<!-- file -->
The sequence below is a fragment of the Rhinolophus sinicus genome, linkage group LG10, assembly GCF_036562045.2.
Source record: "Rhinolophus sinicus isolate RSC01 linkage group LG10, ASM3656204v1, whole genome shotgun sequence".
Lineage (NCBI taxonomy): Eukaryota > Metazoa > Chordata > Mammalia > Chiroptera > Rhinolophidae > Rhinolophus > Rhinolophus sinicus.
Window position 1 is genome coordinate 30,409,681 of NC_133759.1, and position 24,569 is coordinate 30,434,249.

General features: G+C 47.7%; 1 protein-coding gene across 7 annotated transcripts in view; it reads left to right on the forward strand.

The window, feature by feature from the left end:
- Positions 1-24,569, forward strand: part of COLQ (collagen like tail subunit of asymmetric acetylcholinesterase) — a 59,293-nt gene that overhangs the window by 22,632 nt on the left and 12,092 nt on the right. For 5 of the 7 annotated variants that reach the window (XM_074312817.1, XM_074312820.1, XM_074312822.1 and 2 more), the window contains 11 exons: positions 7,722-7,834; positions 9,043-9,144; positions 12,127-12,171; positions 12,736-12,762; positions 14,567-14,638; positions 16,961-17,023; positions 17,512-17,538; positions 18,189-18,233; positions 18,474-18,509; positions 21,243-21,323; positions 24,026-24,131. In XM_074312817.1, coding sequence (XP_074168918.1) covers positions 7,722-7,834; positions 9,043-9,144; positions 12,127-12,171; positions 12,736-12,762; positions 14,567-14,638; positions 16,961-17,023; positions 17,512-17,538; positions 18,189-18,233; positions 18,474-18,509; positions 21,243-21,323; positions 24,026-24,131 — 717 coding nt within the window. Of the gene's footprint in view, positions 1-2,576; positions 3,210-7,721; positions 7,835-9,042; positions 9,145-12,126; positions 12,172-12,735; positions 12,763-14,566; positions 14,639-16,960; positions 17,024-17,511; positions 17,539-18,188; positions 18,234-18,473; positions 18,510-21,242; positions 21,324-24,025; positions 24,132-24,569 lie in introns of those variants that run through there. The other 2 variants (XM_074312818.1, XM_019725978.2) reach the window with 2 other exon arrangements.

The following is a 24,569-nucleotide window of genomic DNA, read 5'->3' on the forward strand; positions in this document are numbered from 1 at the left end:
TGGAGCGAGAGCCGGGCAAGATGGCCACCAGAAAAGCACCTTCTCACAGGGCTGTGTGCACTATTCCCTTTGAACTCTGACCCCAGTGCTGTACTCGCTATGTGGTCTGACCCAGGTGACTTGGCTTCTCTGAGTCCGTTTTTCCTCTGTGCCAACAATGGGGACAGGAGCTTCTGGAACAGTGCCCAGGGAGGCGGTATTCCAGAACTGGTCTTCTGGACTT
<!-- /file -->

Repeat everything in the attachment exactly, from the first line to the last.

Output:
The sequence below is a fragment of the Rhinolophus sinicus genome, linkage group LG10, assembly GCF_036562045.2.
Source record: "Rhinolophus sinicus isolate RSC01 linkage group LG10, ASM3656204v1, whole genome shotgun sequence".
Lineage (NCBI taxonomy): Eukaryota > Metazoa > Chordata > Mammalia > Chiroptera > Rhinolophidae > Rhinolophus > Rhinolophus sinicus.
Window position 1 is genome coordinate 30,409,681 of NC_133759.1, and position 24,569 is coordinate 30,434,249.

General features: G+C 47.7%; 1 protein-coding gene across 7 annotated transcripts in view; it reads left to right on the forward strand.

The window, feature by feature from the left end:
- Positions 1-24,569, forward strand: part of COLQ (collagen like tail subunit of asymmetric acetylcholinesterase) — a 59,293-nt gene that overhangs the window by 22,632 nt on the left and 12,092 nt on the right. For 5 of the 7 annotated variants that reach the window (XM_074312817.1, XM_074312820.1, XM_074312822.1 and 2 more), the window contains 11 exons: positions 7,722-7,834; positions 9,043-9,144; positions 12,127-12,171; positions 12,736-12,762; positions 14,567-14,638; positions 16,961-17,023; positions 17,512-17,538; positions 18,189-18,233; positions 18,474-18,509; positions 21,243-21,323; positions 24,026-24,131. In XM_074312817.1, coding sequence (XP_074168918.1) covers positions 7,722-7,834; positions 9,043-9,144; positions 12,127-12,171; positions 12,736-12,762; positions 14,567-14,638; positions 16,961-17,023; positions 17,512-17,538; positions 18,189-18,233; positions 18,474-18,509; positions 21,243-21,323; positions 24,026-24,131 — 717 coding nt within the window. Of the gene's footprint in view, positions 1-2,576; positions 3,210-7,721; positions 7,835-9,042; positions 9,145-12,126; positions 12,172-12,735; positions 12,763-14,566; positions 14,639-16,960; positions 17,024-17,511; positions 17,539-18,188; positions 18,234-18,473; positions 18,510-21,242; positions 21,324-24,025; positions 24,132-24,569 lie in introns of those variants that run through there. The other 2 variants (XM_074312818.1, XM_019725978.2) reach the window with 2 other exon arrangements.

The following is a 24,569-nucleotide window of genomic DNA, read 5'->3' on the forward strand; positions in this document are numbered from 1 at the left end:
TGGAGCGAGAGCCGGGCAAGATGGCCACCAGAAAAGCACCTTCTCACAGGGCTGTGTGCACTATTCCCTTTGAACTCTGACCCCAGTGCTGTACTCGCTATGTGGTCTGACCCAGGTGACTTGGCTTCTCTGAGTCCGTTTTTCCTCTGTGCCAACAATGGGGACAGGAGCTTCTGGAACAGTGCCCAGGGAGGCGGTATTCCAGAACTGGTCTTCTGGACTT